There are 1000 electric vehicles on SA roads

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The Nissan Leaf.
The Nissan Leaf.

The number of electric vehicle (EV) sales in SA has more than doubled over the last 18 months, influenced by development of infrastructure, new vehicles entering the market and government initiatives.

This is according to car insurance comparison site, which notes that there are currently about 1000 EVs on South African roads. The adoption of electric cars is bound to increase in the next few years as more public charging stations become available throughout the country.

“Analytics group Lightstone released a study showing that there were 375 electric vehicles that had been sold in SA by January 2018,” explains Cristian Rennella CEO of QuotesAdvisor.

“In March the former minister of transport, Blade Nzimande, updated that information and said that there are a total of 867 EVs registered in the country. This number has since increased, as a result of several trends that are currently taking place. While infrastructure is important to accelerate the adoption of EVs, a wide variety of electric cars available in the market and government intervention is also necessary.”

Around 1 000 EVs have been sold in SA to date – indicating a 167% increase since January 2018. However, the pace is much slower than in other parts of the globe.

In March, Jaguar Land Rover became the third vehicle company to introduce an EV range in SA, with the new Jaguar I-Pace. The first were Nissan Leaf, introduced in 2013 and BMW i3 which was introduced in 2015.

Gauteng accounts for half of EVs on the roads, while in Western Cape there are 252. The rest is made up by the country’s remaining provinces with fewer than 100 vehicles in each of them, notes Rennella.

Research firm TrendForce predicts in the Global Automotive Market Decode for 1Q report that electric vehicle shipments will reach 5.15 million in 2019, representing year-on-year growth of 28%.

In 2018, around 1.6M EVs were sold in the US, Europe and China collectively, with more electric cars sold in China than in the rest of the world combined.

This year, there will be over 20 new fully electric models introduced in Europe, including Kia, Jaguar, Hyundai and VW.

The UK government has stipulated that 60% of all cars and small vans need to be electric vehicles by 2032 and completely carbon-free by 2035.

Independent motor vehicle expert and radio commentator Nico Smit told ITWeb recently that while the local EV market is lagging behind global counterparts, it will see moderate growth over the next two years.

"The SA electric vehicle market is not a big one, with limited offerings; it is probably not as exciting as other markets which have a wide variety of brands. With the newly launched Jaguar I-Pace, and other manufacturers expected to launch next year, like the Audi E-tron and the Mercedes Benz EQC, we can anticipate an uptake as more buyers become interested in owning an EV.”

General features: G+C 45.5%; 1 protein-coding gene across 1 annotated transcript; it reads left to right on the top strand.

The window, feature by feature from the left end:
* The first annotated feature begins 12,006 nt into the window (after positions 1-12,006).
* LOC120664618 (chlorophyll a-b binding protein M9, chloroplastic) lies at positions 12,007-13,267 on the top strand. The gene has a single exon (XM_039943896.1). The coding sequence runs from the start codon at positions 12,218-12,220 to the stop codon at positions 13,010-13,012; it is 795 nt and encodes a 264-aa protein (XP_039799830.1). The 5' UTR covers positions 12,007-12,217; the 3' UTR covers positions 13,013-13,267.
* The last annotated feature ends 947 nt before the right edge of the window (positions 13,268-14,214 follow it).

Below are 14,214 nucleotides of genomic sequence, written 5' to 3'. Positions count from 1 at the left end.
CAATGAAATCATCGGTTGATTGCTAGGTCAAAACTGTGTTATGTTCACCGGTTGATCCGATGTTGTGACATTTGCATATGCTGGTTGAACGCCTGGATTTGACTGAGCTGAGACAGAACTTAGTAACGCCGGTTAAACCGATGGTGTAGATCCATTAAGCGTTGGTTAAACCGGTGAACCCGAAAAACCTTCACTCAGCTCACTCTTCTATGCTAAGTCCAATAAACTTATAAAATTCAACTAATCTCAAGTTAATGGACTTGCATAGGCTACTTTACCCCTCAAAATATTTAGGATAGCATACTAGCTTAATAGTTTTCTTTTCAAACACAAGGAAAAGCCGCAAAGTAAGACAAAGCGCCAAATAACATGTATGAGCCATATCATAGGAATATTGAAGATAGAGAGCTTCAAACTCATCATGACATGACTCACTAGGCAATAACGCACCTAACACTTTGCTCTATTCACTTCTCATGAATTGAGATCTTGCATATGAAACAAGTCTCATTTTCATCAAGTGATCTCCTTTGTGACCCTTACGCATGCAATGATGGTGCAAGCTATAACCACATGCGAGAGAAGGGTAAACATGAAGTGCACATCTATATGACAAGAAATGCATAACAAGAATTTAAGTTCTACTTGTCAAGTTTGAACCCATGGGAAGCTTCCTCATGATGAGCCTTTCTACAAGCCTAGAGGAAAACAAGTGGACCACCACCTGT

Charging infrastructure

Jaguar Land Rover has partnered with electric vehicle charging infrastructure firm, GridCars, to build public charging stations across SA's frequently-travelled routes. The company has invested R30 million in building public charging points, the ‘Jaguar Powerway’.

There are currently over 90 EV charging stations in Gauteng.

BMW has 57 ChargeNow charging stations in SA, six of which are shared with Nissan. The two companies have collaborated, with hopes to expand the base by adding an additional 30 ChargeNow stations to the South African charging network by the end of this year.

“As more charging stations are located along national routes, the adoption of electric transportation is bound to increase,” notes Rennella.

“SA’s city centres will soon be connected by a series of charging stations along the N3 between Gauteng and Durban and the N1 between Gauteng and Cape Town. Cape Town will also be connected to the Garden Route with more charging stations along the N2 all the way to East London.”

The National Association of Automobile Manufacturers is working with other vehicle manufacturers to find common standards in electric vehicles, to enable standardisation of certain EV charging equipment to be used across all electric vehicle brands.

Government initiatives

Having government programmes and funding injected into the sector will increase the convenience of having an EV and it will trigger sales in SA, notes QuotesAdvisor.

In August 2017, the Department of Transport introduced Green Transport Strategy 2018-2050, aimed at promoting cleaner mobility in SA. It is the first national policy document promoting EV adoption in the country. This year the Automotive Production and Development Programme was also introduced by government.

“Whereas the Automotive Production and Development Programme seeks to open up discussions related to EV imports and more infrastructure developments, the Green Transport Strategy 2018-2050 outlines efforts to contribute towards a 5% reduction of emissions in the transport sector by 2050,” explains Rennella.

In addition the uYilo eMobility Technology Innovation Programme, run by the Technology Innovation Agency, says it has invested millions of rands in support of local public charging infrastructure technologies, through its uYilo Kick-Start Fund.

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